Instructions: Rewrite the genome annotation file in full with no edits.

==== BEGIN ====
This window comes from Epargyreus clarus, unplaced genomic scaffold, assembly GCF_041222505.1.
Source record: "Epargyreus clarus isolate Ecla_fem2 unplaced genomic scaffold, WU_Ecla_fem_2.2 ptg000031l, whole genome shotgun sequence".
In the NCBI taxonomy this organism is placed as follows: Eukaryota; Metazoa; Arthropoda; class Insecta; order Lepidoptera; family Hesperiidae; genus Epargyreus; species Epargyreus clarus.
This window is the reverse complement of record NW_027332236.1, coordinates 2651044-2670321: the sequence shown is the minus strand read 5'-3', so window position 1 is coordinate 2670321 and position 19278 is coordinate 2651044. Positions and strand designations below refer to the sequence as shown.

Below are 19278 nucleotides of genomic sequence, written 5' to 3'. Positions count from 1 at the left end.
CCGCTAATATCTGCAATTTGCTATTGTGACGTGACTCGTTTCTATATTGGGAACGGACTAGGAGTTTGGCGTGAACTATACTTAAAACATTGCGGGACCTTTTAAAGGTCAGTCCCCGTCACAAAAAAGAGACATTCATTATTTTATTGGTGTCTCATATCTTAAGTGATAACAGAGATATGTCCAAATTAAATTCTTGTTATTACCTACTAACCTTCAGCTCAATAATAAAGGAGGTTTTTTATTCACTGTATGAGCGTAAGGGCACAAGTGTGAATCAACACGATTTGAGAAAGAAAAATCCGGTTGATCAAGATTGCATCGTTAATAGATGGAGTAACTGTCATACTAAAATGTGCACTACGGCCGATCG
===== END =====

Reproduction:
This window comes from Epargyreus clarus, unplaced genomic scaffold, assembly GCF_041222505.1.
Source record: "Epargyreus clarus isolate Ecla_fem2 unplaced genomic scaffold, WU_Ecla_fem_2.2 ptg000031l, whole genome shotgun sequence".
In the NCBI taxonomy this organism is placed as follows: Eukaryota; Metazoa; Arthropoda; class Insecta; order Lepidoptera; family Hesperiidae; genus Epargyreus; species Epargyreus clarus.
This window is the reverse complement of record NW_027332236.1, coordinates 2651044-2670321: the sequence shown is the minus strand read 5'-3', so window position 1 is coordinate 2670321 and position 19278 is coordinate 2651044. Positions and strand designations below refer to the sequence as shown.

Below are 19278 nucleotides of genomic sequence, written 5' to 3'. Positions count from 1 at the left end.
CCGCTAATATCTGCAATTTGCTATTGTGACGTGACTCGTTTCTATATTGGGAACGGACTAGGAGTTTGGCGTGAACTATACTTAAAACATTGCGGGACCTTTTAAAGGTCAGTCCCCGTCACAAAAAAGAGACATTCATTATTTTATTGGTGTCTCATATCTTAAGTGATAACAGAGATATGTCCAAATTAAATTCTTGTTATTACCTACTAACCTTCAGCTCAATAATAAAGGAGGTTTTTTATTCACTGTATGAGCGTAAGGGCACAAGTGTGAATCAACACGATTTGAGAAAGAAAAATCCGGTTGATCAAGATTGCATCGTTAATAGATGGAGTAACTGTCATACTAAAATGTGCACTACGGCCGATCG